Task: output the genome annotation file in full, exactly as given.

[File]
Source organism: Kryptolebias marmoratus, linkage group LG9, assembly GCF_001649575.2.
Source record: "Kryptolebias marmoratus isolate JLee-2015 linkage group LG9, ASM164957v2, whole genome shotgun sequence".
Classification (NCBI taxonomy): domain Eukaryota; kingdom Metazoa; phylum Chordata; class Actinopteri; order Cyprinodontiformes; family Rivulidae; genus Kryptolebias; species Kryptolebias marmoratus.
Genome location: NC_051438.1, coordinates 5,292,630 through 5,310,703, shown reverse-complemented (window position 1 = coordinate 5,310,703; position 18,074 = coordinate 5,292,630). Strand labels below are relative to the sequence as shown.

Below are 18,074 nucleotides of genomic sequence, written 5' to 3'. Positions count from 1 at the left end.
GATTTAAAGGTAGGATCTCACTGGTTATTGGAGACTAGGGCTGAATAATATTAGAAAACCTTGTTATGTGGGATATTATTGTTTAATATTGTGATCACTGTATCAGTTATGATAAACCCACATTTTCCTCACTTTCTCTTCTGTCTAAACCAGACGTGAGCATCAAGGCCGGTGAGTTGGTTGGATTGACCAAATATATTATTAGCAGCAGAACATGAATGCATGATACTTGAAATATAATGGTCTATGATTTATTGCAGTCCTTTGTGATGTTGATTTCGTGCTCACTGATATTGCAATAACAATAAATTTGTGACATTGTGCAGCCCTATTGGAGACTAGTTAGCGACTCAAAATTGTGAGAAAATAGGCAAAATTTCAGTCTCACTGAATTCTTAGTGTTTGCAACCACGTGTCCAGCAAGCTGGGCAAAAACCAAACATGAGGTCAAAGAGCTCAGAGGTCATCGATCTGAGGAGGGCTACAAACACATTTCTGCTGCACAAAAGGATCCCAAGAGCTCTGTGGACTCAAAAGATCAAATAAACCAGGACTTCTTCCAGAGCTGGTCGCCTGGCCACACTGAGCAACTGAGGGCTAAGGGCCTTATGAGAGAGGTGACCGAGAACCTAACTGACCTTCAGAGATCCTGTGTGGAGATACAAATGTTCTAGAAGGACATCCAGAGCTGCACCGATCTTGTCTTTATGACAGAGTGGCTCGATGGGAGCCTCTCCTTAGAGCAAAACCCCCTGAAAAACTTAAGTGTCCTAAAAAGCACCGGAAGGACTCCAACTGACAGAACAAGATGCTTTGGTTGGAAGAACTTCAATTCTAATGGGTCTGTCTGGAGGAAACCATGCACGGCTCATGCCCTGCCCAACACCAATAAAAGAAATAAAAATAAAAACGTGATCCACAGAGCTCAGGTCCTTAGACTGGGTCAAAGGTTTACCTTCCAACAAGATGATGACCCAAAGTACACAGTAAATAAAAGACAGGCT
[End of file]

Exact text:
Source organism: Kryptolebias marmoratus, linkage group LG9, assembly GCF_001649575.2.
Source record: "Kryptolebias marmoratus isolate JLee-2015 linkage group LG9, ASM164957v2, whole genome shotgun sequence".
Classification (NCBI taxonomy): domain Eukaryota; kingdom Metazoa; phylum Chordata; class Actinopteri; order Cyprinodontiformes; family Rivulidae; genus Kryptolebias; species Kryptolebias marmoratus.
Genome location: NC_051438.1, coordinates 5,292,630 through 5,310,703, shown reverse-complemented (window position 1 = coordinate 5,310,703; position 18,074 = coordinate 5,292,630). Strand labels below are relative to the sequence as shown.

Below are 18,074 nucleotides of genomic sequence, written 5' to 3'. Positions count from 1 at the left end.
GATTTAAAGGTAGGATCTCACTGGTTATTGGAGACTAGGGCTGAATAATATTAGAAAACCTTGTTATGTGGGATATTATTGTTTAATATTGTGATCACTGTATCAGTTATGATAAACCCACATTTTCCTCACTTTCTCTTCTGTCTAAACCAGACGTGAGCATCAAGGCCGGTGAGTTGGTTGGATTGACCAAATATATTATTAGCAGCAGAACATGAATGCATGATACTTGAAATATAATGGTCTATGATTTATTGCAGTCCTTTGTGATGTTGATTTCGTGCTCACTGATATTGCAATAACAATAAATTTGTGACATTGTGCAGCCCTATTGGAGACTAGTTAGCGACTCAAAATTGTGAGAAAATAGGCAAAATTTCAGTCTCACTGAATTCTTAGTGTTTGCAACCACGTGTCCAGCAAGCTGGGCAAAAACCAAACATGAGGTCAAAGAGCTCAGAGGTCATCGATCTGAGGAGGGCTACAAACACATTTCTGCTGCACAAAAGGATCCCAAGAGCTCTGTGGACTCAAAAGATCAAATAAACCAGGACTTCTTCCAGAGCTGGTCGCCTGGCCACACTGAGCAACTGAGGGCTAAGGGCCTTATGAGAGAGGTGACCGAGAACCTAACTGACCTTCAGAGATCCTGTGTGGAGATACAAATGTTCTAGAAGGACATCCAGAGCTGCACCGATCTTGTCTTTATGACAGAGTGGCTCGATGGGAGCCTCTCCTTAGAGCAAAACCCCCTGAAAAACTTAAGTGTCCTAAAAAGCACCGGAAGGACTCCAACTGACAGAACAAGATGCTTTGGTTGGAAGAACTTCAATTCTAATGGGTCTGTCTGGAGGAAACCATGCACGGCTCATGCCCTGCCCAACACCAATAAAAGAAATAAAAATAAAAACGTGATCCACAGAGCTCAGGTCCTTAGACTGGGTCAAAGGTTTACCTTCCAACAAGATGATGACCCAAAGTACACAGTAAATAAAAGACAGGCT